Fall flowers/spring berries, a reverse of the usual plan.
      Above, Oregon grape-holly at the Central park Zoo last Dec. 31. The flowers are followed by blue-black berries in spring, below. Note to Other Ellen: I've read that the berries are edible. True? have you tried them?If you have a larger garden, smooth sumac berries are a fall mainstay, and last all winter.
      I've always coveted a Beauty Berry (Callicarpa dichotoma) for the surprising color of its fruit. Maybe 2012.

      Tuesday, October 26, 2010

      Autumn in New York

      Technically, Other Ellen may be right, but today didn't feel like the end of anything. With temperatures in the 60's, I worked up a sweat deadheading roses, removing spent daylily foliage, and sweeping up autumn leaves. A glorious and colorful day in several vibrant gardens:

      Thursday, October 21, 2010

      THE END

      By late October the end is near for blooms in my garden. The last two perennials to peak are aster (Aster laevis 'Bluebird') above and Montauk daisies (Nipponanthemum nipponicum) below. When I bought the asters mail-order from Bluestone Perennials this spring, the size of the plants fooled me into thinking I'd have flowers when my 7 year-old granddaughter graduated from high school. Wrong once again. Plants grown and shipped in pots less than 2.5" turned into this by October, despite the root competition.
      (Double click on any image to enlarge.)
      Annual black-eyed Susan vines (Thunbergia alata) still wiggle their way among the asters, daisies and wisteria but soon will be blackened by frost.Even Some Roses
      The rose 'Home Run' sent to me by Proven Winners is proving to bloom more prolifically late in the season than it's parent 'Knock Out' but has no better aroma or taste.
      The Winter to Come
      Mine is a three season garden, as the 18th story roof in winter attracts only smokers out for a few quick puffs, no doubt discarding their butts on the pavers. I have zero interest in rewarding them with some special winter show-off. They'll have to content themselves with bare branches, a few evergreens and my favorite skyline view.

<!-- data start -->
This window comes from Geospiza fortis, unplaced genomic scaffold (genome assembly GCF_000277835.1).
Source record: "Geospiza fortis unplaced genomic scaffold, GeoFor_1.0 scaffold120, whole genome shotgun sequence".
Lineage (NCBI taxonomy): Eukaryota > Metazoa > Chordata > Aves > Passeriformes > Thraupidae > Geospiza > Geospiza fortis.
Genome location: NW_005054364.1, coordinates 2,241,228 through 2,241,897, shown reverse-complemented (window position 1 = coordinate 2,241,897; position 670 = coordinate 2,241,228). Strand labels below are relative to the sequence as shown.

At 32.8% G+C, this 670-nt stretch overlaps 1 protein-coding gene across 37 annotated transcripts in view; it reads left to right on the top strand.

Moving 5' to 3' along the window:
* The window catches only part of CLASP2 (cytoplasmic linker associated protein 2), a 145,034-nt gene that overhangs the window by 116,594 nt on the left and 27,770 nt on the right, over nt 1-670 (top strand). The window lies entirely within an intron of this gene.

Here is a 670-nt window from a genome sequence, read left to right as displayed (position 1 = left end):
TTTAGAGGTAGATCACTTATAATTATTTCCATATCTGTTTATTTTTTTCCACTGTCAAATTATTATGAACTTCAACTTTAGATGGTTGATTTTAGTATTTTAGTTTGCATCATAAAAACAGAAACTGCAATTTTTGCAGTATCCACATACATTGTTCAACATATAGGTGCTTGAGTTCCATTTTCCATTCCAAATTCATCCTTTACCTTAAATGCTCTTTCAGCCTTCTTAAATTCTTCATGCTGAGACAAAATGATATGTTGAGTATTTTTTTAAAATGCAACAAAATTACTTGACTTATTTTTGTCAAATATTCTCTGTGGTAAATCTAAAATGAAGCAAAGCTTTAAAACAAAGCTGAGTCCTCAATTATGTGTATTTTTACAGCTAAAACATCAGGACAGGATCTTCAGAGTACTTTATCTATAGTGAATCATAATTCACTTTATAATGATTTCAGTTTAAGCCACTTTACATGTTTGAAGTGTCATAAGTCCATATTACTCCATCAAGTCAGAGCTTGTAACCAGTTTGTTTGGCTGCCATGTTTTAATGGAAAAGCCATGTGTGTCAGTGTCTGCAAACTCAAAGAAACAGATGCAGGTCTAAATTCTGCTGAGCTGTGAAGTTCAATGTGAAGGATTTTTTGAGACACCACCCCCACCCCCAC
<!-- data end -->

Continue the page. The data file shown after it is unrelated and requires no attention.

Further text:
Tell me what's starring in your garden right now?

      Monday, October 11, 2010


      By the end of September, my central feature was looking bedraggled and in need of a color punch to ride out the season. I bought a few pumpkins and prepared to 'plant' them in the empty spaces. Invariably when I work on the roof garden, whatever kids are playing there offer to help. I use this time for surreptitious garden teaching. While I wire some miniatures to dangle from the chair back, these twins find the perfect way to display some others.image © B.B. Platt
      I was inspired by the pumpkin house in the annual display at the Dallas Arboretum but thought I didn't need a complete structure because buildings surround our roof. In the Dallas Arburetum just by lining a path, they acheive a magical transformation of an annual garden.Back in the city, I make another still life of pumpkins, sunflower seed heads and stuff, inspired by the black-leafed Loropetalum I brought home from a conference. I know it won't winter over in this Zone, so why not have fun with it? In this garden, I don't expect small hands to re-do my masterpiece.image © Alan & Linda Detrick, all rights reserved

      The New York City Mayor shouldn't have to worry about the pumpkins in front of his home, with the security cameras focused on them and police presence as well.
      See pumpkin fun at the New York Botanical Garden and the Queens Botanical Garden.

      Sunday, November 22, 2009

      Happy Thanksgiving

      This afternoon I finished putting the last of my clients' gardens to bed for the season. It finally feels like November in NYC; I hurried to beat the rain that never came.

      Everyone is neatly cut back, well mulched, decked out with evergreen boughs and in some instances berries and gourds.

      Perhaps it was the knowledge that my season is done that made me wax sentimental (and sigh with relief), but as I walked home through the park I saw foliage colors and juxtapositions of needles and leaves that put my work to shame.

      It's all around us. At least till the first winter wind blows it away.

      Happy Thanksgiving, city gardeners.